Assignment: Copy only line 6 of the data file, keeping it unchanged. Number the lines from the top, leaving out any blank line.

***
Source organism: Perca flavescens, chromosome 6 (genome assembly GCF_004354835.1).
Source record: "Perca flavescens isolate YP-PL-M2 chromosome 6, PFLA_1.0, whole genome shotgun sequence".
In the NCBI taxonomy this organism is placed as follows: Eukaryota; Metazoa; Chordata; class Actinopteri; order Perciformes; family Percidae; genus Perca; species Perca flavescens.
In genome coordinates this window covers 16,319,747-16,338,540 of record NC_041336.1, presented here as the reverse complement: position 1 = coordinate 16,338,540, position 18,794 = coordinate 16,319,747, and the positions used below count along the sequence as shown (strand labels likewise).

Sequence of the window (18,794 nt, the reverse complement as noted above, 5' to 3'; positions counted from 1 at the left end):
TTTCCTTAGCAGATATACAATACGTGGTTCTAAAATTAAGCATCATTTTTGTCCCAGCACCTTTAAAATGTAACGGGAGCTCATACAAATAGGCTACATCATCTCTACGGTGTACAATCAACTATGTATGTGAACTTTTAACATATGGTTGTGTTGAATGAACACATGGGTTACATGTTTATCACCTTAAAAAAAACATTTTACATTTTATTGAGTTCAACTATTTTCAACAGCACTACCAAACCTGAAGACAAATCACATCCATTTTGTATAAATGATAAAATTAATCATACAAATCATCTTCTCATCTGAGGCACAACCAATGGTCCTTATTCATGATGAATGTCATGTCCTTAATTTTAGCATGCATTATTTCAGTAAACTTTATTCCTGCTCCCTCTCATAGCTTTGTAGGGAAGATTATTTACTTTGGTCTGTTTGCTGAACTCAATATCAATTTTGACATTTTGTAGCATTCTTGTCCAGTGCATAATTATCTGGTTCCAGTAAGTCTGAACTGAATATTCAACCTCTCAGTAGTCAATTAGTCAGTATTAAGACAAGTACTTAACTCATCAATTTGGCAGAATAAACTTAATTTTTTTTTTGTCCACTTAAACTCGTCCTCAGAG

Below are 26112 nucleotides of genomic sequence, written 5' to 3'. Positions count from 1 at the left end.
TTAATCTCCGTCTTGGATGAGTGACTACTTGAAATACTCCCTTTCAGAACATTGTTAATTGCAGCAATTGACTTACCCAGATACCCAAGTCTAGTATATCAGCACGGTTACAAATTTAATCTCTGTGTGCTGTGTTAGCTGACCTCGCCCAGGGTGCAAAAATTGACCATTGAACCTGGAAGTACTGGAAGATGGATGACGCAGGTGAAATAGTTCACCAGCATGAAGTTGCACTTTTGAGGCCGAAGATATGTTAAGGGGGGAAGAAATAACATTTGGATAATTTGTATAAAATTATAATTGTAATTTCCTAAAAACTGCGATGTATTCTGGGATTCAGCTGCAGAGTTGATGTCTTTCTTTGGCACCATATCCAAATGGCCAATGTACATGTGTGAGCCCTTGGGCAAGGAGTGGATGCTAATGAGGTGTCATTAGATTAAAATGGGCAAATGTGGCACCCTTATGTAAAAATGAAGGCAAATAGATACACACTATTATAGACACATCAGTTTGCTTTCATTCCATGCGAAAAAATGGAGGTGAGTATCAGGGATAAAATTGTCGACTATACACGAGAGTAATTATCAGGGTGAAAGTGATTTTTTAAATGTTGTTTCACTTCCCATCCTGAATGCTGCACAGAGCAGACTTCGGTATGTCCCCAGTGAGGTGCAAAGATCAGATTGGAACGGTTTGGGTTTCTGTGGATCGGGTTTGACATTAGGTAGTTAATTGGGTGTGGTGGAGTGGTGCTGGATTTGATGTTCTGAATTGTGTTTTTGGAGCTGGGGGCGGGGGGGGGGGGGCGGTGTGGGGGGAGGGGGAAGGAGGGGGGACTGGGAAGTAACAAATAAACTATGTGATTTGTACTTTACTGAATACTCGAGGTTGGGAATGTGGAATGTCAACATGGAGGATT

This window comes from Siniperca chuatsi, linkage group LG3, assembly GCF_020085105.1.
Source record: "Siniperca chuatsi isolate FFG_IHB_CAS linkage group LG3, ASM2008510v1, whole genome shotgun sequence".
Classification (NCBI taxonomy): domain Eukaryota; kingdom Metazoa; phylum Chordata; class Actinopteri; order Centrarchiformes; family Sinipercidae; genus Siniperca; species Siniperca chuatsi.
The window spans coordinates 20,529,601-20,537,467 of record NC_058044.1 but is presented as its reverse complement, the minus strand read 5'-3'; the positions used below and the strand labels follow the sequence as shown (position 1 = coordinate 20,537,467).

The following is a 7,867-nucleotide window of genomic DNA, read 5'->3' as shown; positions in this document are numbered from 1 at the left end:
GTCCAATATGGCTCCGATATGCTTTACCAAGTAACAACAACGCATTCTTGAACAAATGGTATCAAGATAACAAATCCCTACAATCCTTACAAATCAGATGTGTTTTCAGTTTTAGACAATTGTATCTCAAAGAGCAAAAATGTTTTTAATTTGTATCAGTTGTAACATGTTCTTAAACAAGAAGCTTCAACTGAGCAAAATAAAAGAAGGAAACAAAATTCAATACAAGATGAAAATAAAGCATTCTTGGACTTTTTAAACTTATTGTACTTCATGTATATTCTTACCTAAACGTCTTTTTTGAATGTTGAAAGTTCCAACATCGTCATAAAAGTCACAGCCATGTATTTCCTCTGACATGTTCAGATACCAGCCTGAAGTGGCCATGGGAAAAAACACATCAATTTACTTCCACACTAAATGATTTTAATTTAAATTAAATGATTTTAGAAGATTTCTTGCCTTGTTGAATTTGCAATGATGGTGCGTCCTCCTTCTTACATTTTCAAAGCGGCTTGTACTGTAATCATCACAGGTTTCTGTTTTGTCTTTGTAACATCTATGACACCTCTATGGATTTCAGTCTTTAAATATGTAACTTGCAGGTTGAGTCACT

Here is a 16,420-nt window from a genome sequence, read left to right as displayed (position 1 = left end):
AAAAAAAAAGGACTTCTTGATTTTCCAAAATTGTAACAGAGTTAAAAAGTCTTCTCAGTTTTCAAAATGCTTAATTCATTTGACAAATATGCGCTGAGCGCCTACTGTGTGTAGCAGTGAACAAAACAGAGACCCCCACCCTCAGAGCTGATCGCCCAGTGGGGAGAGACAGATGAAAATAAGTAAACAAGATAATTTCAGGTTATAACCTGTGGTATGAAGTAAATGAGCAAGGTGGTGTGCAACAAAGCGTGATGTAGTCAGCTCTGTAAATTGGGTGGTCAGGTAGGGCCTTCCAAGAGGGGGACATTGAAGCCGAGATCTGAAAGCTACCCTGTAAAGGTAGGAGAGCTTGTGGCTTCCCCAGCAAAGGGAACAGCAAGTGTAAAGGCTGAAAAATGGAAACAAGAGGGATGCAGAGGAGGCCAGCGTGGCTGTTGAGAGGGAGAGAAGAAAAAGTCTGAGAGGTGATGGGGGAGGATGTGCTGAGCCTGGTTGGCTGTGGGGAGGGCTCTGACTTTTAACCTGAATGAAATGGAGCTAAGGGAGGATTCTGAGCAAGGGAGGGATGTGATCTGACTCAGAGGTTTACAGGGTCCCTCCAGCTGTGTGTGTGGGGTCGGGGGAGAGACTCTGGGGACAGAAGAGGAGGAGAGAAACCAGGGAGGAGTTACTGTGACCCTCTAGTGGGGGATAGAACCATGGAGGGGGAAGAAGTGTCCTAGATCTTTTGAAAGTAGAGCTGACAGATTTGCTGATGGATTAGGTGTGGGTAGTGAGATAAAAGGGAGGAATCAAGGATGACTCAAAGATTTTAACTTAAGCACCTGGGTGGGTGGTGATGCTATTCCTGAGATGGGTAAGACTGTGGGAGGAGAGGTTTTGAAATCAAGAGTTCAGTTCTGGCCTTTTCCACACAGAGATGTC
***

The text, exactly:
TTTCCTTAGCAGATATACAATACGTGGTTCTAAAATTAAGCATCATTTTTGTCCCAGCACCTTTAAAATGTAACGGGAGCTCATACAAATAGGCTACATCATCTCTACGGTGTACAATCAACTATGTATGTGAACTTTTAACATATGGTTGTGTTGAATGAACACATGGGTTACATGTTTATCACCTTAAAAAAAACATTTTACATTTTATTGAGTTCAACTATTTTCAACAGCACTACCAAACCTGAAGACAAATCACATCCATTTTGTATAAATGATAAAATTAATCATACAAATCATCTTCTCATCTGAGGCACAACCAATGGTCCTTATTCATGATGAATGTCATGTCCTTAATTTTAGCATGCATTATTTCAGTAAACTTTATTCCTGCTCCCTCTCATAGCTTTGTAGGGAAGATTATTTACTTTGGTCTGTTTGCTGAACTCAATATCAATTTTGACATTTTGTAGCATTCTTGTCCAGTGCATAATTATCTGGTTCCAGTAAGTCTGAACTGAATATTCAACCTCTCAGTAGTCAATTAGTCAGTATTAAGACAAGTACTTAACTCATCAATTTGGCAGAATAAACTTAATTTTTTTTTTGTCCACTTAAACTCGTCCTCAGAG